Rebecca O'Connor

I’m a saver, get me out of here! Navigating the new savings maze

I’m a saver, get me out of here! Navigating the new savings maze
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Every time George Osborne takes hold of a red box he seems to come up with another tax-free savings vehicle.

Or so it appears to Individual Savings Account (ISA) savers, who two years ago had two straightforward choices: cash or stocks and shares. Cash for the risk averse, stocks and shares for the risk aware.

Now, depending on your home ownership status and attitude to risk, there are two more options in the mix - the Help to Buy ISA and the Innovative Finance ISA, and one on the way - the Lifetime ISA.

Which to choose? How much to save in each? Navigating the new savings maze requires more motivation than a bush tucker trial – only the most tenacious will pass.

The rest of us are more likely to opt for the 'get me out of here' option, and scarper to the nearest high street instant access account which, as it happens, is no longer the shamefully unsavvy option it once was.

As if five ISA options were not enough, the Chancellor has simultaneously rendered ISAs almost redundant to the majority of savers by introducing a personal allowance on all savings of £1,000 of annual interest from April this year. It means the first £1,000 of interest on any savings account is tax-free anyway for basic rate taxpayers (£500 for higher rate taxpayers), regardless of whether that account is an ISA.

To generate more than £1,000 of interest on a cash ISA earning a measly but average 1.5 per cent and therefore be liable to pay tax on it, you’d need to have saved more than £75,000.

If you were just going to invest in a cash ISA anyway, this effectively means there is no reason to do so over a regular savings account, unless you’ve already amassed a substantial pot (the annual limit for cash and stocks and shares is £15,240 for the tax year 2016/17).

With the Help to Buy and Lifetime ISAs (the latter will be introduced in April 2017), there are other advantages besides not paying tax that make these options a lot more appealing than regular cash savings. If you're a first-time buyer or a young person wanting to prioritise early pension saving, you’d be madder than a celebrity in the jungle to choose a regular savings account over one of these, because they come with free cash top-ups from the Government, too.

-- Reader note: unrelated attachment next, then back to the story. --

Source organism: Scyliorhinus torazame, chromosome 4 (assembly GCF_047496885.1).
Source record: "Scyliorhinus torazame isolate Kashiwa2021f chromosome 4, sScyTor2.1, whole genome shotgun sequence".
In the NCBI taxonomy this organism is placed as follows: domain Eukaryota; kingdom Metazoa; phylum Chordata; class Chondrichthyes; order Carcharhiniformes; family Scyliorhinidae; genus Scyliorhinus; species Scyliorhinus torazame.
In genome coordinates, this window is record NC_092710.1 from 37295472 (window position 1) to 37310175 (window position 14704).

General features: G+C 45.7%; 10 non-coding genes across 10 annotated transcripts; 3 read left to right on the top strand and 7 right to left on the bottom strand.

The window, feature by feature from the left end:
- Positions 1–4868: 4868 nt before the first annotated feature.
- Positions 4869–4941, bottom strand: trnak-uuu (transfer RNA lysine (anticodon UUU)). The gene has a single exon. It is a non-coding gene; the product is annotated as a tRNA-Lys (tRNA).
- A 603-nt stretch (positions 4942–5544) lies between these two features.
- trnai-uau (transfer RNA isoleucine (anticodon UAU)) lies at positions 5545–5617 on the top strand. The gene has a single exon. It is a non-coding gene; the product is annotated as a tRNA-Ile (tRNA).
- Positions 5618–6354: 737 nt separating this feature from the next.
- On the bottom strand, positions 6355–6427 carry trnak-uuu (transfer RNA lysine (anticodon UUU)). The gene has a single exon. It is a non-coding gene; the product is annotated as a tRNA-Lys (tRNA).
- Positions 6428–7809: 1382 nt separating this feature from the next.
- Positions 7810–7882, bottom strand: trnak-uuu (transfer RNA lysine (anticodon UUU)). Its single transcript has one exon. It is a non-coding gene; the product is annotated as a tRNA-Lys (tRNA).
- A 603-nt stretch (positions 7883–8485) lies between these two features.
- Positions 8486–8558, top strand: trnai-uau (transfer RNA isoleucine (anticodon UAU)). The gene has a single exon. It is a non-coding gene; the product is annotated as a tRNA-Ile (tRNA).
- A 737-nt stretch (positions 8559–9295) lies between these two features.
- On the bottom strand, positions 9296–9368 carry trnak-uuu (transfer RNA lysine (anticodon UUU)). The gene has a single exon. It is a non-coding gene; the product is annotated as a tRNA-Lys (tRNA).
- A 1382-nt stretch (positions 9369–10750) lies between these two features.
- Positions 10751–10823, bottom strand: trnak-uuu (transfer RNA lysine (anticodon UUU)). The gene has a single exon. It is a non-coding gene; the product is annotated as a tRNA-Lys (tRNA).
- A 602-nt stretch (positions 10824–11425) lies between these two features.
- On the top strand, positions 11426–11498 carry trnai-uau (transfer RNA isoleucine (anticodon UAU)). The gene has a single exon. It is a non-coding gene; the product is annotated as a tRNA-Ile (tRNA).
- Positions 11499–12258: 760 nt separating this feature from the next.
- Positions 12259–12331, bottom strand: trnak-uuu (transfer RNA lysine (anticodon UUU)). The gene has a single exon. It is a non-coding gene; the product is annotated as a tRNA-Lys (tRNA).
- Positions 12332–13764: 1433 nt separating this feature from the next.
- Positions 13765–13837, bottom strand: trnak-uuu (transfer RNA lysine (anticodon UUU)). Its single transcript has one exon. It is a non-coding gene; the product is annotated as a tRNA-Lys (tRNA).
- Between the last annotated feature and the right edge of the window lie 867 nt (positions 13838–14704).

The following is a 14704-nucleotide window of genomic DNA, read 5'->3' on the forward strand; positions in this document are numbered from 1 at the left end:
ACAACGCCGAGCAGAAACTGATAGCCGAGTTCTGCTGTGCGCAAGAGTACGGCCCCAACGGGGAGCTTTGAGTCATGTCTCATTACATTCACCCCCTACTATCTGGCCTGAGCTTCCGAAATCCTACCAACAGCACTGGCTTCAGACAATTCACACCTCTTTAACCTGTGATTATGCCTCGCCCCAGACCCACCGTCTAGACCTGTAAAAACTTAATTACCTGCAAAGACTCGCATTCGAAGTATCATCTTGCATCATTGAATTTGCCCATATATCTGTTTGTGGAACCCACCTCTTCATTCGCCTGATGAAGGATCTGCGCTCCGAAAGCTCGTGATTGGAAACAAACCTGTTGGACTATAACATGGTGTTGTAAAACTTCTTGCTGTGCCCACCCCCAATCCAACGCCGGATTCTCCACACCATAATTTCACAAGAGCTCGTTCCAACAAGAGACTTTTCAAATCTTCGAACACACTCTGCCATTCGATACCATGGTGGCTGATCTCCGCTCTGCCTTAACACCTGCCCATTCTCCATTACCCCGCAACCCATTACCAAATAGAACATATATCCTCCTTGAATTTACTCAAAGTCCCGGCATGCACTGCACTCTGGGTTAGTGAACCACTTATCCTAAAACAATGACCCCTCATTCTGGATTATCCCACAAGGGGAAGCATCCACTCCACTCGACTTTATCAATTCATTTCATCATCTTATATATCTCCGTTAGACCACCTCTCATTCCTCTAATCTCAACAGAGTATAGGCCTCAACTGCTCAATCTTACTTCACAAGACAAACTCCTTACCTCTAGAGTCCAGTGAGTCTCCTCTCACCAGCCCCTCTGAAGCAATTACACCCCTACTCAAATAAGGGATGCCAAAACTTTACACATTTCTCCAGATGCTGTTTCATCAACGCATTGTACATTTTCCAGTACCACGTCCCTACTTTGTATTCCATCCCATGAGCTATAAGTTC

Here’s a bit more on the new kids on the block.


Innovative Finance ISAs are invested in peer-to-peer loans on platforms such as Abundance, Crowdstacker and Crowd2fund. Many of the biggest peer-to-peer platforms such as Ratesetter and Funding Circle have not yet been authorised to offer them but are taking 'registrations of interest'. The returns may be higher than with cash ISAs at between 5 and 7 per cent, in which case there may still be financial benefits to choosing these over a regular savings account with a personal tax-free allowance (although they also come with greater risk.)

Help to Buy ISA

Tax-free cash savings up to £12,000 in a Help to Buy ISA will get 25 per cent extra from the Government on top (so £15,000) in total. You can save up to £1,200 in the first month then £200 a month after that. You only get the bonus at the point you buy your first home.

Lifetime ISA

For under 40s only, these are the revved up version of the Help to Buy ISA and will be introduced in April next year, allowing savers to invest up to £4,000 a year and get a 25 per cent government top-up at the end of the tax year. These savings can be used to buy a first home or for retirement, and are even for those who are already homeowners, with access to the pot when you reach 60. The annual bonuses will be paid until age 50. Unlike the Help to Buy ISA, you can invest the LISA in cash or stocks and shares.

What’s next, you might wonder? The PISA (Pension ISA)? The UFISA (University Fees ISA)? The potential is endless. If you want to own your own home or have a decent income in retirement, information on the new stack of ISAs is better knowledge to store in your brain than, say, the winner of the last I’m a Celebrity.

Rebecca O’Connor is the founder of Good With Money and a former financial writer at The Times